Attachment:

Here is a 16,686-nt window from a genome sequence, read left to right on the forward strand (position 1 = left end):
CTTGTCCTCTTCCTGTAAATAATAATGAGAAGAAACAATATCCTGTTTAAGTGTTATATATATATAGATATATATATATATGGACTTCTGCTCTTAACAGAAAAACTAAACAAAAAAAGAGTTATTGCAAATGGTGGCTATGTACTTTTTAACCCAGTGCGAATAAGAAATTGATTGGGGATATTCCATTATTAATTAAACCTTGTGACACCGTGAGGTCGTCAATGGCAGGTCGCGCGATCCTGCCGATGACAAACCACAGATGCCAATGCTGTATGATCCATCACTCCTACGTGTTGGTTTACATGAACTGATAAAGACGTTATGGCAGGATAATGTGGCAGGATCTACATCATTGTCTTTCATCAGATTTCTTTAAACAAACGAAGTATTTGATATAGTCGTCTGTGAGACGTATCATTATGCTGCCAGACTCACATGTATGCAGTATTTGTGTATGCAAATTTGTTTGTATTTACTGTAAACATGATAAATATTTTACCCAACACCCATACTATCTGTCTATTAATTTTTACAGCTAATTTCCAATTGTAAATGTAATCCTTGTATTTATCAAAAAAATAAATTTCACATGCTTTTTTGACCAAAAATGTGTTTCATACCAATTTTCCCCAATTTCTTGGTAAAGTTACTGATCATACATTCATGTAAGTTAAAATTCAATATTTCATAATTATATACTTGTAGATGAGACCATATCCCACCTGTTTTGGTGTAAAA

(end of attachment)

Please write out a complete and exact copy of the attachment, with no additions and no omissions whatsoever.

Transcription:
Here is a 16,686-nt window from a genome sequence, read left to right on the forward strand (position 1 = left end):
CTTGTCCTCTTCCTGTAAATAATAATGAGAAGAAACAATATCCTGTTTAAGTGTTATATATATATAGATATATATATATATGGACTTCTGCTCTTAACAGAAAAACTAAACAAAAAAAGAGTTATTGCAAATGGTGGCTATGTACTTTTTAACCCAGTGCGAATAAGAAATTGATTGGGGATATTCCATTATTAATTAAACCTTGTGACACCGTGAGGTCGTCAATGGCAGGTCGCGCGATCCTGCCGATGACAAACCACAGATGCCAATGCTGTATGATCCATCACTCCTACGTGTTGGTTTACATGAACTGATAAAGACGTTATGGCAGGATAATGTGGCAGGATCTACATCATTGTCTTTCATCAGATTTCTTTAAACAAACGAAGTATTTGATATAGTCGTCTGTGAGACGTATCATTATGCTGCCAGACTCACATGTATGCAGTATTTGTGTATGCAAATTTGTTTGTATTTACTGTAAACATGATAAATATTTTACCCAACACCCATACTATCTGTCTATTAATTTTTACAGCTAATTTCCAATTGTAAATGTAATCCTTGTATTTATCAAAAAAATAAATTTCACATGCTTTTTTGACCAAAAATGTGTTTCATACCAATTTTCCCCAATTTCTTGGTAAAGTTACTGATCATACATTCATGTAAGTTAAAATTCAATATTTCATAATTATATACTTGTAGATGAGACCATATCCCACCTGTTTTGGTGTAAAA